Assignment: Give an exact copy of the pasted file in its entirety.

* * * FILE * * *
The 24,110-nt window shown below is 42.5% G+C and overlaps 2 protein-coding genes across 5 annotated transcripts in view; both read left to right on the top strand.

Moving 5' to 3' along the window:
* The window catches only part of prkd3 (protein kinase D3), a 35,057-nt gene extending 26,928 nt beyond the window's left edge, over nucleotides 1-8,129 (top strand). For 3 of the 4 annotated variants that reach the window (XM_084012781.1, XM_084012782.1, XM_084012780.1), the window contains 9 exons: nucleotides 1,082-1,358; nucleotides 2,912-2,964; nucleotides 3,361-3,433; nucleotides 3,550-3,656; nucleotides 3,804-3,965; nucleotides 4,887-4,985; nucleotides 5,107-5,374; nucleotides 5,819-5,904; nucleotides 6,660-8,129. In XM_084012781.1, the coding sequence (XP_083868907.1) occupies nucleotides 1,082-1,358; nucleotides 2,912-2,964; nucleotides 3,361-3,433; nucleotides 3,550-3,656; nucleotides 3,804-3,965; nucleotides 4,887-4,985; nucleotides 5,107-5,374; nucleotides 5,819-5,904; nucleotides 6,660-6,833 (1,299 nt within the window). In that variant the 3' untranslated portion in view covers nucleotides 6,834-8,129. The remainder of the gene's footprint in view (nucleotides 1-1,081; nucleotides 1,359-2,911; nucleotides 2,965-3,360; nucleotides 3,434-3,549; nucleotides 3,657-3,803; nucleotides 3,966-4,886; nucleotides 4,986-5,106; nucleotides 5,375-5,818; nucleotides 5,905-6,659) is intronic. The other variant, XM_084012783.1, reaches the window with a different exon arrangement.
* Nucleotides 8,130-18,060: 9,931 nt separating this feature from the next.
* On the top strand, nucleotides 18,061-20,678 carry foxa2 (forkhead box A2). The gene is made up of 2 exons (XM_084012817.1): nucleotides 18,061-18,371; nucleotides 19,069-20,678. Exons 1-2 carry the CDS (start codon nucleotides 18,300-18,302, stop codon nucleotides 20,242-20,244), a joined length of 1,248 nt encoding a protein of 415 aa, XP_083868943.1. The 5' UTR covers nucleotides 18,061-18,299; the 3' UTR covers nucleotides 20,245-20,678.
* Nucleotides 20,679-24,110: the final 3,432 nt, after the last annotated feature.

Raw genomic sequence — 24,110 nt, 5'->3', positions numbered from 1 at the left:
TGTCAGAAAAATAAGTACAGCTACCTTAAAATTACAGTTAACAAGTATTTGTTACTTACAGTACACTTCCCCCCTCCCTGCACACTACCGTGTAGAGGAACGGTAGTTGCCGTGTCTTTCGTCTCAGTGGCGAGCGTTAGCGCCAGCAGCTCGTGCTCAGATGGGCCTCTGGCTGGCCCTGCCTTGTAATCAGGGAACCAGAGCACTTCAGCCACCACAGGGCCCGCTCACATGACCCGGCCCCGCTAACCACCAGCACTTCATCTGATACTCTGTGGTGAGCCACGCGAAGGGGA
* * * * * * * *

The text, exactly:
The 24,110-nt window shown below is 42.5% G+C and overlaps 2 protein-coding genes across 5 annotated transcripts in view; both read left to right on the top strand.

Moving 5' to 3' along the window:
* The window catches only part of prkd3 (protein kinase D3), a 35,057-nt gene extending 26,928 nt beyond the window's left edge, over nucleotides 1-8,129 (top strand). For 3 of the 4 annotated variants that reach the window (XM_084012781.1, XM_084012782.1, XM_084012780.1), the window contains 9 exons: nucleotides 1,082-1,358; nucleotides 2,912-2,964; nucleotides 3,361-3,433; nucleotides 3,550-3,656; nucleotides 3,804-3,965; nucleotides 4,887-4,985; nucleotides 5,107-5,374; nucleotides 5,819-5,904; nucleotides 6,660-8,129. In XM_084012781.1, the coding sequence (XP_083868907.1) occupies nucleotides 1,082-1,358; nucleotides 2,912-2,964; nucleotides 3,361-3,433; nucleotides 3,550-3,656; nucleotides 3,804-3,965; nucleotides 4,887-4,985; nucleotides 5,107-5,374; nucleotides 5,819-5,904; nucleotides 6,660-6,833 (1,299 nt within the window). In that variant the 3' untranslated portion in view covers nucleotides 6,834-8,129. The remainder of the gene's footprint in view (nucleotides 1-1,081; nucleotides 1,359-2,911; nucleotides 2,965-3,360; nucleotides 3,434-3,549; nucleotides 3,657-3,803; nucleotides 3,966-4,886; nucleotides 4,986-5,106; nucleotides 5,375-5,818; nucleotides 5,905-6,659) is intronic. The other variant, XM_084012783.1, reaches the window with a different exon arrangement.
* Nucleotides 8,130-18,060: 9,931 nt separating this feature from the next.
* On the top strand, nucleotides 18,061-20,678 carry foxa2 (forkhead box A2). The gene is made up of 2 exons (XM_084012817.1): nucleotides 18,061-18,371; nucleotides 19,069-20,678. Exons 1-2 carry the CDS (start codon nucleotides 18,300-18,302, stop codon nucleotides 20,242-20,244), a joined length of 1,248 nt encoding a protein of 415 aa, XP_083868943.1. The 5' UTR covers nucleotides 18,061-18,299; the 3' UTR covers nucleotides 20,245-20,678.
* Nucleotides 20,679-24,110: the final 3,432 nt, after the last annotated feature.

Raw genomic sequence — 24,110 nt, 5'->3', positions numbered from 1 at the left:
TGTCAGAAAAATAAGTACAGCTACCTTAAAATTACAGTTAACAAGTATTTGTTACTTACAGTACACTTCCCCCCTCCCTGCACACTACCGTGTAGAGGAACGGTAGTTGCCGTGTCTTTCGTCTCAGTGGCGAGCGTTAGCGCCAGCAGCTCGTGCTCAGATGGGCCTCTGGCTGGCCCTGCCTTGTAATCAGGGAACCAGAGCACTTCAGCCACCACAGGGCCCGCTCACATGACCCGGCCCCGCTAACCACCAGCACTTCATCTGATACTCTGTGGTGAGCCACGCGAAGGGGA